In my new position at The Glenn Gould Foundation, I find myself suddenly working very closely to this fascinating man. Our paths have finally crossed. Better late than never. Pleased to meet you, Mr. Gould.

This is the story of Mr. Gould and me.

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Tuesday, October 21, 2008

“Of all the music that really interests me – not just some of it, all of it – is
Contrapuntal music”
- Ms. Bach :) Oct 21, 2008

Contrapunctus #9 from “Art of Fugue”, BWV 1080

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Monday, October 20, 2008

Glenn Gould helps me move the furniture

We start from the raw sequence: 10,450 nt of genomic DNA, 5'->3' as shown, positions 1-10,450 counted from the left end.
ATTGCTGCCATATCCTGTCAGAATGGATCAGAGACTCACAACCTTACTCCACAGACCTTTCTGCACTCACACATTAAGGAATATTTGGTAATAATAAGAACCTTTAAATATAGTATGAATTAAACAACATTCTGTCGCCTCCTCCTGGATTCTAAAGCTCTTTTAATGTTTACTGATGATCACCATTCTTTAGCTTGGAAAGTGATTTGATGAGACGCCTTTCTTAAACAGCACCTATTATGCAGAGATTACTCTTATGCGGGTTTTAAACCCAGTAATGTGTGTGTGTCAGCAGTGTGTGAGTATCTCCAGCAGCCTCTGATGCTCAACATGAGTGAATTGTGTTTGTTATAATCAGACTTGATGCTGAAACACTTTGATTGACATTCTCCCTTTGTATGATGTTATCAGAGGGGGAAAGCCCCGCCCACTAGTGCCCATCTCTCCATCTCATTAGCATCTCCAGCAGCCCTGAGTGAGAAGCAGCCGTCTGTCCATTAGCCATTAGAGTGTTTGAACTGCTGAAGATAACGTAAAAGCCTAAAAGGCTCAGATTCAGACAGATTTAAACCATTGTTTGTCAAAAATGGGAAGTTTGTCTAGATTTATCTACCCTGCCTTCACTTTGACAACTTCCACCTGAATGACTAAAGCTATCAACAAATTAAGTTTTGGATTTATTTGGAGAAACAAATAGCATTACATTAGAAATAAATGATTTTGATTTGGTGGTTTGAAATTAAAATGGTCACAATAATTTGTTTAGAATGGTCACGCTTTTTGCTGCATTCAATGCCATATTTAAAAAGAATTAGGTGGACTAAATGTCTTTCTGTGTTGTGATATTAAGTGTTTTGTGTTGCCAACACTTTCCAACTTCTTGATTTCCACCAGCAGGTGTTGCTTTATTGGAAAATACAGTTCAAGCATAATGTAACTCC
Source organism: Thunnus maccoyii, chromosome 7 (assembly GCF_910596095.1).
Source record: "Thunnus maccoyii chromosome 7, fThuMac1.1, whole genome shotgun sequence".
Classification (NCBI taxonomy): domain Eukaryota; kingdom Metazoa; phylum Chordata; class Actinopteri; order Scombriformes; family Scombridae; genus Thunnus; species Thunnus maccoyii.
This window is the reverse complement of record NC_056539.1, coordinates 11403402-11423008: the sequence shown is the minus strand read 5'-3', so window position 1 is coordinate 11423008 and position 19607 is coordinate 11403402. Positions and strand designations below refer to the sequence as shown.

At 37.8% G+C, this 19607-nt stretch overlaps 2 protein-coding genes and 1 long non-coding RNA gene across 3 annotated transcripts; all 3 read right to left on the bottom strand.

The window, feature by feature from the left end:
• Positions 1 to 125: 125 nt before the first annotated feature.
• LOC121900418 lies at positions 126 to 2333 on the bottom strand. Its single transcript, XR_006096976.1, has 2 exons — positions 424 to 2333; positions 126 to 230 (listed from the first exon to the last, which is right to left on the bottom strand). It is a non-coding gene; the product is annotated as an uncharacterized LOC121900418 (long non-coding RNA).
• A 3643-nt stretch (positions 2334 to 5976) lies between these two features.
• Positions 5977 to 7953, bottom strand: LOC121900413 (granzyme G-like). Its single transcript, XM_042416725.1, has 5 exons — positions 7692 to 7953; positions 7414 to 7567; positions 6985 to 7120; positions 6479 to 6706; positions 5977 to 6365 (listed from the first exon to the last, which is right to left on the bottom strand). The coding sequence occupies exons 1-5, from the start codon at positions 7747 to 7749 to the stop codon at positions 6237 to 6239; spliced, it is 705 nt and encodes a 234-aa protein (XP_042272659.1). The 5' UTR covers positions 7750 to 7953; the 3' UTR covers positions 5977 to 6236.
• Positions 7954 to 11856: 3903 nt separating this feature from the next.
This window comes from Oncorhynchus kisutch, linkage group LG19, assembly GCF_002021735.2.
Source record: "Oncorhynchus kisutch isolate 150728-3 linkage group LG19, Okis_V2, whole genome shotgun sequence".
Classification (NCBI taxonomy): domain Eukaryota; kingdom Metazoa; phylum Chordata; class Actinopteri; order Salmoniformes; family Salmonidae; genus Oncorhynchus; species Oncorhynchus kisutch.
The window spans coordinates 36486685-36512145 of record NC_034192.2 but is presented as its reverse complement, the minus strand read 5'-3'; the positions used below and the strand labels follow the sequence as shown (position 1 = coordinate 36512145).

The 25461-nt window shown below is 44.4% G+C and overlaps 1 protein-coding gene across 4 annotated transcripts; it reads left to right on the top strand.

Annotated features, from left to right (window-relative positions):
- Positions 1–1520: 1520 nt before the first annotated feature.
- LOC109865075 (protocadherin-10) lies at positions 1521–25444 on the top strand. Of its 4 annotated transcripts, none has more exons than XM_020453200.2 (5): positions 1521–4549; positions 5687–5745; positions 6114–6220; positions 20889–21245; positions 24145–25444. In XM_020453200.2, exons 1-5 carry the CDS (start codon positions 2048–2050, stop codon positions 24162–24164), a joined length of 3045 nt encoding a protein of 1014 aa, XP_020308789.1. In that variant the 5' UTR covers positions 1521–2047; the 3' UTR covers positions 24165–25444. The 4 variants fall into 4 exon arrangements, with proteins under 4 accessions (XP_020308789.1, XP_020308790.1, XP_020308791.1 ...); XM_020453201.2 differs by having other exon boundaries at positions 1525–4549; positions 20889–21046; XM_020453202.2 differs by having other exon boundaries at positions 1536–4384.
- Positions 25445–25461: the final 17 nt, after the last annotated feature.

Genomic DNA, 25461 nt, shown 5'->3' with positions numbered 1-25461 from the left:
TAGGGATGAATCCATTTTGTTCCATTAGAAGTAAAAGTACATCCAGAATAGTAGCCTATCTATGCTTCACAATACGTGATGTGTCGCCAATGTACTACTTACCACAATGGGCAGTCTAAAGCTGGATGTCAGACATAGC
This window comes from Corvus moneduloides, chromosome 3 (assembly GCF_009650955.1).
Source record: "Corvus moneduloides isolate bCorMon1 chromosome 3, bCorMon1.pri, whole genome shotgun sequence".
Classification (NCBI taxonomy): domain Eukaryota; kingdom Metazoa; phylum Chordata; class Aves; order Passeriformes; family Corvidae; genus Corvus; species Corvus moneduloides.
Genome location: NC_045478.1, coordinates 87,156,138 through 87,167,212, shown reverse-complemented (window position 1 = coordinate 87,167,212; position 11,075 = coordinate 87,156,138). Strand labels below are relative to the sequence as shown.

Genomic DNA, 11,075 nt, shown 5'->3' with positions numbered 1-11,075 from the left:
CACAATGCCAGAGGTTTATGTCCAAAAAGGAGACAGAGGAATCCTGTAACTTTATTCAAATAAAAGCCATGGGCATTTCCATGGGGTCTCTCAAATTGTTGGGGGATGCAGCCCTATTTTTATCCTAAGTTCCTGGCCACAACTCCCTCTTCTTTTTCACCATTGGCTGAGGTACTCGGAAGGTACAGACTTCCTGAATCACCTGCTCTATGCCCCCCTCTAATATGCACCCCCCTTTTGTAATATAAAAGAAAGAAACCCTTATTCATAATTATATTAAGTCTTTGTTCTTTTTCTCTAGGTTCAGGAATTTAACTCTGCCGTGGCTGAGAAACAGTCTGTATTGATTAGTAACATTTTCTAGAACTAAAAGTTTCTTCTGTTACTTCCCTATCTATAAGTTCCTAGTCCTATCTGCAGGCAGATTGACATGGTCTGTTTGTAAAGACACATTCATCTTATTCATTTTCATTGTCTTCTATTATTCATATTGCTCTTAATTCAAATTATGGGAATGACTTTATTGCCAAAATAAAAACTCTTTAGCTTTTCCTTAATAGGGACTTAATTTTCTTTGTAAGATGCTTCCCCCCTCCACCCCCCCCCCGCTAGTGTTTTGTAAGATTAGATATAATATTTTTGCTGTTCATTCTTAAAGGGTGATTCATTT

"...every key
is like a different room
and I am a blind man who must learn
to walk through all twelve of them
without hitting the furniture."
(from "Piano Lessons" by Billy Collins)

So(h). I am 53 years old and taking piano lessons, not for the first time, but for the third time in my adult life. And it occurs to me, as I sit (too close to the piano), peering near-sightedly at the black notes dancing before my eyes (is that a D or a B?), did Glenn Gould ever say to his piano teacher, "Oh, but I played this fine at home"?

Why should Glenn Gould come to mind as I turn to page 8 of the Royal Conservatory of Music Celebration Series The Piano Odyssey? Ought he to figure in this at all? What has Glenn Gould got to do with Grade 7 piano?

Because more than once he has lifted one from dull ground and offered the sparkling spaces between notes and the temptation is too great: I want to be part of this too.

This is what I cling to as I sit on that bench, hoping against hope that Glenn will sit on my shoulder and help me avoid hitting the furniture.